Auctioning of Australian Carbon Units


It is proposed that the existing auctioning schedule will be revised for the 2014-5 year, so that there will be:

 

  • Two advance auctions, between February 2014 and June 2014;
  • Four auctions during 2014-5; and
  • One auction after 30 June 2014 and before the final surrender date for the 2014-5 year, which is 1 February 2016.


As the price of Australian units is intended to track the EUA price, the opening price at the auctions will be set at 80% of the European price for the duration of the interim link.


The timing: election promise or policy?


In order to effect the proposed changes, the Clean Energy Act (2011) Cth and associated legislation and regulations will need to be amended. This is principally because the fixed price period is defined in the legislation as including the 2014-2015 year.


If the election is held before Parliament sits again, then the proposed changes will at best be a promise that the Labor Party takes to the election.


If the election is later in the year, then there may be an opportunity for the Government to amend the legislation. However, this will require the support from the independents and the Greens and this is not guaranteed. The Greens Party currently does not support the change. This means that it is unlikely to become law before the election, and will be an election promise, to be implemented if Labor wins a clear majority in both houses of the Parliament.


A further complication is that even if Labor wins the election, the new Senate does not take effect until 1 July 2014. This means that the Greens will continue to hold the balance of power in the Senate until then, making it difficult for Labor to amend the legislation in time for its proposed start of flexible price period on 1 July 2014.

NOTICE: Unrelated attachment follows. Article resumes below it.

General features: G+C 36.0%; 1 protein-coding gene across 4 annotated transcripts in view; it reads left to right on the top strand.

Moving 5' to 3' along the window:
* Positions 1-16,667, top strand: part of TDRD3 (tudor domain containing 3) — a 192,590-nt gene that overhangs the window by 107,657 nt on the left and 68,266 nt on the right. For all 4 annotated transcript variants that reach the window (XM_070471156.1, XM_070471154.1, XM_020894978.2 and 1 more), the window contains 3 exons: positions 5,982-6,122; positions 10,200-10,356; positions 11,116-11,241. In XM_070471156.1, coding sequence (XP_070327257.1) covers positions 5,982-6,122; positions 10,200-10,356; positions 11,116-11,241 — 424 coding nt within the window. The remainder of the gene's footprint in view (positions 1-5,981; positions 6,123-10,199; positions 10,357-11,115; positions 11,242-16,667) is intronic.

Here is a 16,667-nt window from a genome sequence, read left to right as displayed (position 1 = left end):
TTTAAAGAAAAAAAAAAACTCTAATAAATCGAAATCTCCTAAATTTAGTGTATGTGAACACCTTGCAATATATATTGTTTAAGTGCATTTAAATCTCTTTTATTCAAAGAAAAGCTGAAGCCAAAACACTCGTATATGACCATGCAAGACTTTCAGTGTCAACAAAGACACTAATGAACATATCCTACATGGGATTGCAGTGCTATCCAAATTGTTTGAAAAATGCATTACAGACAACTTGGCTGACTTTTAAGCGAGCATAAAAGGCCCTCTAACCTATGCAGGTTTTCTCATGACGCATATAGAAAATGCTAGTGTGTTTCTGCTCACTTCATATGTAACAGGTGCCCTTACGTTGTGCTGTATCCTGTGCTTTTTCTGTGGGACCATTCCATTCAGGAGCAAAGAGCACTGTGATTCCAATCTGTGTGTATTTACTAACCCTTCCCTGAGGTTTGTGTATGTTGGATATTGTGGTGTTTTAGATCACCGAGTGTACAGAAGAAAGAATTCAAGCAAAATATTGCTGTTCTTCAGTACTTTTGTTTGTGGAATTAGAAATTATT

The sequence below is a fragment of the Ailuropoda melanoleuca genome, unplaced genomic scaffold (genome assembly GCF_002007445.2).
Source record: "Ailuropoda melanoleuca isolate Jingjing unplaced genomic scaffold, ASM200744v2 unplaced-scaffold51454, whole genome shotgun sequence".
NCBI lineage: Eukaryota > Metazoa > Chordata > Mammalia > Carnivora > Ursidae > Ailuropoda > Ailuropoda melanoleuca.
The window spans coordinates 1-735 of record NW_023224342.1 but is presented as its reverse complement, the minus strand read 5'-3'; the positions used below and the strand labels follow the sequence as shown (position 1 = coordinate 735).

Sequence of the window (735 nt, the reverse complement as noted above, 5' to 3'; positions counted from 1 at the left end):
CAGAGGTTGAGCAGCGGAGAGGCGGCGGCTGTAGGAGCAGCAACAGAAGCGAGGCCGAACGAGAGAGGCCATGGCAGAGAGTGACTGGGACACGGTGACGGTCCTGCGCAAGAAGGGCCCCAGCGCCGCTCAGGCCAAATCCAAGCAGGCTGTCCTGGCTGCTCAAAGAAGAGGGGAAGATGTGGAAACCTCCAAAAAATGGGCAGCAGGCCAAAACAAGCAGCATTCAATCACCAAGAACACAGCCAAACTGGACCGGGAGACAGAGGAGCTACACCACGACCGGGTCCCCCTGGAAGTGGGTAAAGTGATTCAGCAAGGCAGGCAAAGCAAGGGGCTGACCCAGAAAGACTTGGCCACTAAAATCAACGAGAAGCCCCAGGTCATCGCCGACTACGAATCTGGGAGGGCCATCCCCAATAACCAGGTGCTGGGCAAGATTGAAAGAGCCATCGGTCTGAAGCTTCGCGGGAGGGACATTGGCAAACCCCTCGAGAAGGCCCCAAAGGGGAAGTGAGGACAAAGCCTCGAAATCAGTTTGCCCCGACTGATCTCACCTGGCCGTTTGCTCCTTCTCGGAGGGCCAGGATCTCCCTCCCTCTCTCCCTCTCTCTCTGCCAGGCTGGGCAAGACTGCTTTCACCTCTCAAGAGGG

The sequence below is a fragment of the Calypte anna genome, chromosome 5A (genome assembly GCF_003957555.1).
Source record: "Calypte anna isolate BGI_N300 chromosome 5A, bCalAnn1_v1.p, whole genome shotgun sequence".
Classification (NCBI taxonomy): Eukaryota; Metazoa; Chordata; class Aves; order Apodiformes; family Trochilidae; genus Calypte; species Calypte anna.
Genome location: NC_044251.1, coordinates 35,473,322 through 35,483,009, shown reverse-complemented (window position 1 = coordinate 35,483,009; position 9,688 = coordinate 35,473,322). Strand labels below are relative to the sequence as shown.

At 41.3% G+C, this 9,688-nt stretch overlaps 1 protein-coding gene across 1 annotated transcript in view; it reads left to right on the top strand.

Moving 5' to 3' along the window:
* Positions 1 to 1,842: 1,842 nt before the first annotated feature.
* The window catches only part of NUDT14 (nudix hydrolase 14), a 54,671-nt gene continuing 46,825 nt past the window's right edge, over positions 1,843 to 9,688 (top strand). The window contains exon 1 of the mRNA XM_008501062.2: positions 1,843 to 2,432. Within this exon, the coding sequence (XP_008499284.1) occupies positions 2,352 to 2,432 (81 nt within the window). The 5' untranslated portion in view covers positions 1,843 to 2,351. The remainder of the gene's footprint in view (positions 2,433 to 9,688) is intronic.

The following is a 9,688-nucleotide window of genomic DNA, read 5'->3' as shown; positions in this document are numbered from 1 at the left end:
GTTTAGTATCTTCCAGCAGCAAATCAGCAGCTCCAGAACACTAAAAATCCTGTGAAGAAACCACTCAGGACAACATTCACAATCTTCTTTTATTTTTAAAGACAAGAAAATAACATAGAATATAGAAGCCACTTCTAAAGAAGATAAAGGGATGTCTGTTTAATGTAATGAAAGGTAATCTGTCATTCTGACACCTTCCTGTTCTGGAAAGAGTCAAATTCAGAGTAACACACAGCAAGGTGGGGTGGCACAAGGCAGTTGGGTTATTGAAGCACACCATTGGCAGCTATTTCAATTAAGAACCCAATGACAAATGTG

Implications for business


Carbon Pricing Mechanism now here to stay? Overall, the recent change of the Labor leadership makes it more likely that the Carbon Pricing Mechanism is here to stay in some form. Regardless of whether Labor or the Coalition win the election, the change of leadership makes it more difficult for the Coalition to take control of the Senate. This means that if the Coalition were to try and repeal the Clean Energy Act, they would be forced to go to a double dissolution. Increasingly polling is showing that the public and business support carbon pricing.


Uncertainty to continue


Although the prospects for carbon pricing in Australia look more positive, it is likely that uncertainty will continue for some time to come, given the difficulties in successfully amending the legislation. Without the support of the Greens and/or the Liberal Party, it will be difficult for Labor to amend the legislation before 1 July 2014.


Cheaper compliance costs for business


The move to early emissions trading, if implemented, is favourable to business in significantly reducing compliance costs in the 2014-15 year. There are a number of opportunities that liable entities can take advantage of in the international carbon market. It is expected that liable entities will use up to the 6.25% sub limit of CERs, given that these are trading at less than A$1.


Australian liable entities could also consider purchasing EUAs now for use in 2014 or beyond, given that these unit are also trading at historically low levels and the European Parliament is may take measures later in the year to prop up prices in theEuropean Union Trading System.

 

 

For further information, please contact:

 

John Briggs, Partner, Ashurst

john.briggs@ashurst.com

 

Tony Hill, Partner, Ashurst

tony.hill@ashurst.com

 

Jeff Lynn, Partner, Ashurst

jeff.lynn@ashurst.com

 

Katherine Lake, Ashurst

katherine.lake@ashurst.com